First about speed. What makes Julia or any language fast is an optimizing compiler (after the code is compiled, note compilation can be slow, see “time-to-first-plot problem”, that has a workaround, and is mostly solved anyway).
Even a minimally optimizing compiler, or with no optimization, compilers produce faster code than you can get from interpreters.
There’s always going to be a trade-off, interpreters can feel “faster” more interactive (while with Python it’s also an illusion, as both Python code itself is actually compiled, and e.g. C code it calls). Julia, like Python, has no separate compilation phase (by default) so looks likes it’s interpreted, just isn’t. You can tune Julia to do less compilation, where appropriate. C# has tiered compilation, something that would also be useful for Julia, to mostly eliminate the trade-off.
In short, it’s not hard to make a language inherently fast (meaning for the code you get after compilation), at least faster than interpreted implementation, what’s usually associated with dynamic languages. All languages can be compiled (or interpreted), it’s just about if the language was designed for it, without speed-impediments. E.g. Python can be compiled (and is by default partially in current versions, just not to machine code). It’s just not possible to compile it always to full speed, as it’s too dynamic (see the main difference in Julia’s performance section of the manual). Julia has absolutely no speed impediments (at least theoretically; and in practice is often faster then C, C++ or Fortran), e.g. all bound checks can be turned off (by default they aren’t), and see my note below on GC.
There’s a paper on the Julia language, but I do also recommend reading Jeff’s PhD thesis, on Github; https://github.com/JeffBezanson/phdthesis/blob/master/main.pdf
at least pages 25-28, I hesitate to summarize it more or the whole 133 pages): “2.1.1 Case study Vandemonde matrices”.
It’s neither too hard to make dynamic (“easy”) languages, e.g. Lisp, Scheme, Python or Ruby. All of these languages, and Julia (and non-dynamic ones like Java), have a garbage collector (GC), one of the features making Julia easy. It can make languages faster in practice (at least theoretically, even with it activating), while it can also slow down or make your language perceived to be slower. In Julia it’s not so much that the GC is advanced or fast (it is advanced/generational and reasonably fast), it’s mostly about you can avoid it, and you need to for some fast code (then it’s easy, but otherwise allocations that trigger it can be a performance pitfall).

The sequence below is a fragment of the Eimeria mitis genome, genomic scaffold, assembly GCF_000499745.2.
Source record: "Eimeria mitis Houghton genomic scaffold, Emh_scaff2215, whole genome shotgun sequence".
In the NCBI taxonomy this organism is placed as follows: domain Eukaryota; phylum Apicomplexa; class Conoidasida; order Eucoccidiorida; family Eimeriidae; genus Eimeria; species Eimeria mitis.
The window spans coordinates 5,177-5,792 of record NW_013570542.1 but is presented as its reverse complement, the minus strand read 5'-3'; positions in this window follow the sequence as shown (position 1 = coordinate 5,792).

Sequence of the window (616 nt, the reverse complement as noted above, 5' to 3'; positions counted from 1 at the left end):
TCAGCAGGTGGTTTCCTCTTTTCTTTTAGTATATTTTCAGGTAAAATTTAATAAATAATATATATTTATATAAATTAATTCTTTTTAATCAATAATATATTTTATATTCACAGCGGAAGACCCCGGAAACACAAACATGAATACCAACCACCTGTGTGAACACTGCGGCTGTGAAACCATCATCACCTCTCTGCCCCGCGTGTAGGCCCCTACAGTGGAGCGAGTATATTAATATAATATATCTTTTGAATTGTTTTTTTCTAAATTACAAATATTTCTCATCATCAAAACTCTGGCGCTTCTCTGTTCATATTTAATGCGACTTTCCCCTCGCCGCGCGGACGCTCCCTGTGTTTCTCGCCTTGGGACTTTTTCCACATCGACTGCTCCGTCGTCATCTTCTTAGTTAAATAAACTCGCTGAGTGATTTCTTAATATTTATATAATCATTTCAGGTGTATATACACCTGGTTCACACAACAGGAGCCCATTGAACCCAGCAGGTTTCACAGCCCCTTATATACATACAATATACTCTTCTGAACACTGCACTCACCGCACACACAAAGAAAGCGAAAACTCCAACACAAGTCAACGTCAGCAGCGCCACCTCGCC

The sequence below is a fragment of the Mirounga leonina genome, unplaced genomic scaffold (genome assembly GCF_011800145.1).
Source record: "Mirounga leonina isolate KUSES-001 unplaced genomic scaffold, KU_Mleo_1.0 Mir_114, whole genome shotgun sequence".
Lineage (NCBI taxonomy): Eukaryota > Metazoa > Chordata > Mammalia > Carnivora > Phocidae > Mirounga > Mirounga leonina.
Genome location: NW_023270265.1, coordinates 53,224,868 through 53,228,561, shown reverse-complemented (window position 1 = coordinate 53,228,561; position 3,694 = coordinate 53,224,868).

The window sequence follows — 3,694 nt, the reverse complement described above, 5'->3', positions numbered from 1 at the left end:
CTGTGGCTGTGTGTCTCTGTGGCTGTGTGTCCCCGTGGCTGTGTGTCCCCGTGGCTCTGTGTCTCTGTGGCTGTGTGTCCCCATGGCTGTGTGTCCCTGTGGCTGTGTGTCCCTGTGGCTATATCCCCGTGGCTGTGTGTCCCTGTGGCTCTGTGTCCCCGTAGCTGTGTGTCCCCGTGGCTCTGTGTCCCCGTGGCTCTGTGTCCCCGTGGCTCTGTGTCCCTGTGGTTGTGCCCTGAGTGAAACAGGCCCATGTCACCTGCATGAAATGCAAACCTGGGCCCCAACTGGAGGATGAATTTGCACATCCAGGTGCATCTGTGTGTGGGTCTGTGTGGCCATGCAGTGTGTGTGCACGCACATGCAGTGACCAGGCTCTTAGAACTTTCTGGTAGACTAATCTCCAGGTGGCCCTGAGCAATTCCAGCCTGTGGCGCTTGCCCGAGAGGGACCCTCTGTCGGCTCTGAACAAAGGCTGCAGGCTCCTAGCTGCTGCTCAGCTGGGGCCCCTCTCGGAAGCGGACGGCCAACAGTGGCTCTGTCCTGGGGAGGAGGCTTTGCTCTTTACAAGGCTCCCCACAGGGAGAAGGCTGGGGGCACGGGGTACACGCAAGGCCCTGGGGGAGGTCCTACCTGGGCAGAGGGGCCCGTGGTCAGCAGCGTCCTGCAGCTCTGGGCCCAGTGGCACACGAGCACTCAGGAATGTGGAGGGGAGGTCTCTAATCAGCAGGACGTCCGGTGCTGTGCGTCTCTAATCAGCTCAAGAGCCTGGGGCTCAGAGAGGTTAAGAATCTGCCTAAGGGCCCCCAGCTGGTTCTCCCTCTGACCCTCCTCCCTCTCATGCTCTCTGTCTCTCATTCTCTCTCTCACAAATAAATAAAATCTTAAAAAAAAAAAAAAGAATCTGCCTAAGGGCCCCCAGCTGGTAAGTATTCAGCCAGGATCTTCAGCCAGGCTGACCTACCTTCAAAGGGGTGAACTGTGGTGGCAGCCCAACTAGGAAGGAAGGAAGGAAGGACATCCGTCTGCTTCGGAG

Dynamic [typing] is a technical term, and what make Julia dynamic, is just that it’s defined that way; just without the usual speed trap. That’s Julia’s magic. The optimizing part, i.e. LLVM, Julia’s backend is the same as for other languages, it’s e.g. used for C and C++ too.
Only a few language (implementations) have whole program optimization (and/or profile-guided optimization (PGO)), another two technical terms. For e.g. C++ link-time optimization (LTO) provides the last 10% speed increase. LTO doesn’t really apply to Julia as it doesn’t have separate compilation and link step. In practice this step has often been skipped in C++ (until ThinLTO, a solution to the speed problem) as it makes even parallel compile times really slow. Julia doesn’t use PGO, that I know of (maybe with add-on package already do? at least I do not see PGO ruled out by Julia, and do not know what the usual gain is; it’s rarely used, last time I checked). Julia may already have the “10%” compilation boost LTO provides, while I’m pretty sure Julia doesn’t have the full parallel support C´ has with [thin]LTO.